In the span of just a few days, the earth has begun quaking beneath South America’s leading resource nationalists. Hugo Chavez’ successor as the Bolivarian revolution’s leader, Nicolas Maduro, stands to lose his grip on Venezuela´s national assembly in tense 6 December elections. Argentina’s Cristina Fernandez de Kirchner will reluctantly hand the presidential scepter to her foil Mauricio Macri on 10 December. And formally as of this week, Brazil´s Dilma Rousseff faces possible impeachment.
These regionally-influential commodity-rich countries appear to be in the throes of a seismic political shift. As earnings from oil and commodity sales collapse, more than a decade of state intervention and wealth redistribution could start to end, replaced by market-oriented policies that would toss resource nationalism in the dustbin. Yet the political structures and culture that burgeoned over more than a decade will not easily crumble, even though the commodity down-cycle is gutting revenue.
Maduro is threatening to govern “with the people in a civilian-military alliance” if his party loses. Employees at oil company PdV and other state-run enterprises are pressured to each deliver 10 additional votes to the government coalition. Yet PdV itself can barely deliver its crude for lack of cash.
Kirchner is making a slew of eleventh-hour decisions that have raided the treasury and installed allies in key government positions. A rocky handover of power would aggravate difficult policy adjustments and make it even harder for state-controlled oil company YPF to attract meaningful shale partners aside from risk-tolerant Chevron. Even when the dust settles, Argentina is beleaguered by costly operating conditions for oil and gas.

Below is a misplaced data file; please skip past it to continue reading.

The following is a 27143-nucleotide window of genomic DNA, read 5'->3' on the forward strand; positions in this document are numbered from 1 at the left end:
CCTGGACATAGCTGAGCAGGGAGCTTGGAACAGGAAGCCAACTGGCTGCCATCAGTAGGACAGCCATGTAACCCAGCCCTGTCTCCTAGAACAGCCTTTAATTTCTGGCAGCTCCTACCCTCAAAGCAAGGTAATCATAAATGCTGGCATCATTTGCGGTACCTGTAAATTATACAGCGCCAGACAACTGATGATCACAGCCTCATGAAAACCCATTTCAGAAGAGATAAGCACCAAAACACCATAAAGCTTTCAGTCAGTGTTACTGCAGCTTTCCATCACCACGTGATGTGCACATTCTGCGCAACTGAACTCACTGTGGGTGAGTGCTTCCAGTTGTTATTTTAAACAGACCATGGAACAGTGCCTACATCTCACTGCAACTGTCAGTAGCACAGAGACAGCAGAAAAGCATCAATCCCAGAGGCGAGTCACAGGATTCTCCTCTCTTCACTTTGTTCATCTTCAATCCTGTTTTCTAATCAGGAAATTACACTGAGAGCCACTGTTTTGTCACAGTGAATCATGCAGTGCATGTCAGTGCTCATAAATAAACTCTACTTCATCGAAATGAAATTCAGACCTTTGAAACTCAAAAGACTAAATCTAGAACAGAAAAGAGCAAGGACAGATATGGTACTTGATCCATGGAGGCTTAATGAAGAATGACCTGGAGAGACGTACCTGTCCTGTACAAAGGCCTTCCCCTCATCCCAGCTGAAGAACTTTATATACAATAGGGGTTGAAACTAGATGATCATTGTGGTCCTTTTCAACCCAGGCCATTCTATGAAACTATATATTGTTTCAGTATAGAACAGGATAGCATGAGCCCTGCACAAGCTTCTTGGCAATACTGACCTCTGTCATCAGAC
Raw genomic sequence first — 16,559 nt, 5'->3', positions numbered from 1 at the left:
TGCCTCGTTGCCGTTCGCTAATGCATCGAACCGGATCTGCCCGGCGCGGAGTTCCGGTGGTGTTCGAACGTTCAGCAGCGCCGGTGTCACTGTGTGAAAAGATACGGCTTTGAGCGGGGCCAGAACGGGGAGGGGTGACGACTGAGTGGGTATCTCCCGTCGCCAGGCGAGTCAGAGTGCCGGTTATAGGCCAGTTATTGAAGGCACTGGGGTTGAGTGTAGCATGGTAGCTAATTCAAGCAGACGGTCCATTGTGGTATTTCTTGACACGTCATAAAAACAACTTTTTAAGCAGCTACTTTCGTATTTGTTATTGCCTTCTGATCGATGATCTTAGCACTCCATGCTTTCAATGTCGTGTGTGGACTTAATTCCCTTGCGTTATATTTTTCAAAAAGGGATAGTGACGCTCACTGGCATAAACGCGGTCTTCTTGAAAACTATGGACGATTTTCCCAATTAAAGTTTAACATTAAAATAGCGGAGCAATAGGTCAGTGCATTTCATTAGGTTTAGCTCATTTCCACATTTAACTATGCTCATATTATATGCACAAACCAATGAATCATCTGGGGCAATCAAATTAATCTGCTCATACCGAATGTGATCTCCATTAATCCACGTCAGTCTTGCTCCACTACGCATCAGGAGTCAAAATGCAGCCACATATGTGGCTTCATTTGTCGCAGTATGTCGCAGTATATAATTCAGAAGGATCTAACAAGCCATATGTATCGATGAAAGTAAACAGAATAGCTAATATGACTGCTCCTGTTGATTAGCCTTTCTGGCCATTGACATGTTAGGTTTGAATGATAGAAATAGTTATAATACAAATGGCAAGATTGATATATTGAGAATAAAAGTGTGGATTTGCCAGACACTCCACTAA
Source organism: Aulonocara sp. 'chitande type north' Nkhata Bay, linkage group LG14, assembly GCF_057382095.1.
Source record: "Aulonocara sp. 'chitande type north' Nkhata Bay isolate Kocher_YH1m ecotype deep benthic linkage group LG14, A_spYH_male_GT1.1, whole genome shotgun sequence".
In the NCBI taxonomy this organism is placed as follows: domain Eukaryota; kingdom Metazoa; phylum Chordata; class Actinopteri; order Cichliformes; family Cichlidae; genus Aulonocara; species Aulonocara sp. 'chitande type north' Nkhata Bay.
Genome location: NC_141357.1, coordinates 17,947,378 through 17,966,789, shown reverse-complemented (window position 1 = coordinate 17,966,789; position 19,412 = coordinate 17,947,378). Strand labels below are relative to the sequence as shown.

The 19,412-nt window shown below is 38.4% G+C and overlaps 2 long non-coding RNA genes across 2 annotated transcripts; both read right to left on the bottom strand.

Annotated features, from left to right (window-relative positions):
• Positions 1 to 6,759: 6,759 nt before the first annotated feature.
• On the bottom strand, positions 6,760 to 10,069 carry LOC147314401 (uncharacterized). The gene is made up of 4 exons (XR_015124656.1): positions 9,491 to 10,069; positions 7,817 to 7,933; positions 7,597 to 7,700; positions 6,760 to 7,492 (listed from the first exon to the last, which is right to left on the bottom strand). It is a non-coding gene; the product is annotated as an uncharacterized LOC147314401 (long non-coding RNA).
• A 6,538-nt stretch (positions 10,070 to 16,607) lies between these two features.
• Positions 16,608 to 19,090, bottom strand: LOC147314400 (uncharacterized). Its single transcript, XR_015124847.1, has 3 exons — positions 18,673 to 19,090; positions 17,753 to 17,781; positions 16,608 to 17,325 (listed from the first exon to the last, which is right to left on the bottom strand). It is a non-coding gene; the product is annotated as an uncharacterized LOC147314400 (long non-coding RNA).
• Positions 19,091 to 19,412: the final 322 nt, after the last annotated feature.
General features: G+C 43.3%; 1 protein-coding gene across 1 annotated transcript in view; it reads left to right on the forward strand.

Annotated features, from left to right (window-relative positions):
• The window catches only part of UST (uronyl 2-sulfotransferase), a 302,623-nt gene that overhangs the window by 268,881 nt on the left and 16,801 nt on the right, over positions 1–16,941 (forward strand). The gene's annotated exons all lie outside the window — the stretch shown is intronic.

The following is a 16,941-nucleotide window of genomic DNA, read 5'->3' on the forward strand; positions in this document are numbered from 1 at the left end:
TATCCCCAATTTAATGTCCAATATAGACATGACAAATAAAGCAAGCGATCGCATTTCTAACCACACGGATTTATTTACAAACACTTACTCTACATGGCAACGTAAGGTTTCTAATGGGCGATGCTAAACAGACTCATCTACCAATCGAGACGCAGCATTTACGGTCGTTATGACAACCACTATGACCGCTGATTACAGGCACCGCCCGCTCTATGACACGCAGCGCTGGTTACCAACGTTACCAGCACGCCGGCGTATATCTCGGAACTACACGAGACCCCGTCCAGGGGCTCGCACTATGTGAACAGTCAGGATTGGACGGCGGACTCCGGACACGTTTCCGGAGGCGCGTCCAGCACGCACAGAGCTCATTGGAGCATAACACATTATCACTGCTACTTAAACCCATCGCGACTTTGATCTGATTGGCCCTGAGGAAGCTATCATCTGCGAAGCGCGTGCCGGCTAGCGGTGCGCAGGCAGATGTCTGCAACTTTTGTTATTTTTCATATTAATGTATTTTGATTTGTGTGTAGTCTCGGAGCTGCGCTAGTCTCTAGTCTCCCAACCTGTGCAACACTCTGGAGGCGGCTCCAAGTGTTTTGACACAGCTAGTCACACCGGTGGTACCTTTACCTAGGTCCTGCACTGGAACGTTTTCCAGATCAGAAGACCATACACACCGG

And, despite her lack of charisma, Rousseff is not likely to walk away quietly with so many influential political and business figures implicated in a corruption scandal rooted in state-controlled Petrobras. While the impeachment proceedings drag out, new legislation needed to revive the oil, gas and mining sectors is likely to remain stalled.
Transition will be painful. And governance itself will be a challenge in the face of the mammoth economic and political adjustments that lie ahead. Reaction, possibly violent, from entrenched interests bred on systemic corruption will be swift. For investors, the scenarios range from unprecedented opportunity to chronic instability. The reality could be a lot of both.
Venezuela’s Orinoco belt, Brazil’s sub-salt, and Argentina’s Vaca Muerta shale formation —these South America countries are awash in hydrocarbons. But such abundance now seems almost irrelevant. And not just because they may cost too much to extract at today’s crude price, but also because, once again, plenty has proven to be a curse.
The earth may be shaking, but the resource nationalist narrative could prove resilient. If oil prices recover in a few years’ time, as many in the industry expect, windfall revenue streams could revive the political attraction of leveraging natural resources for radical social and economic reform. But the huge political changes afoot in Venezuela, Argentina and Brazil may usher in an alternative that endures.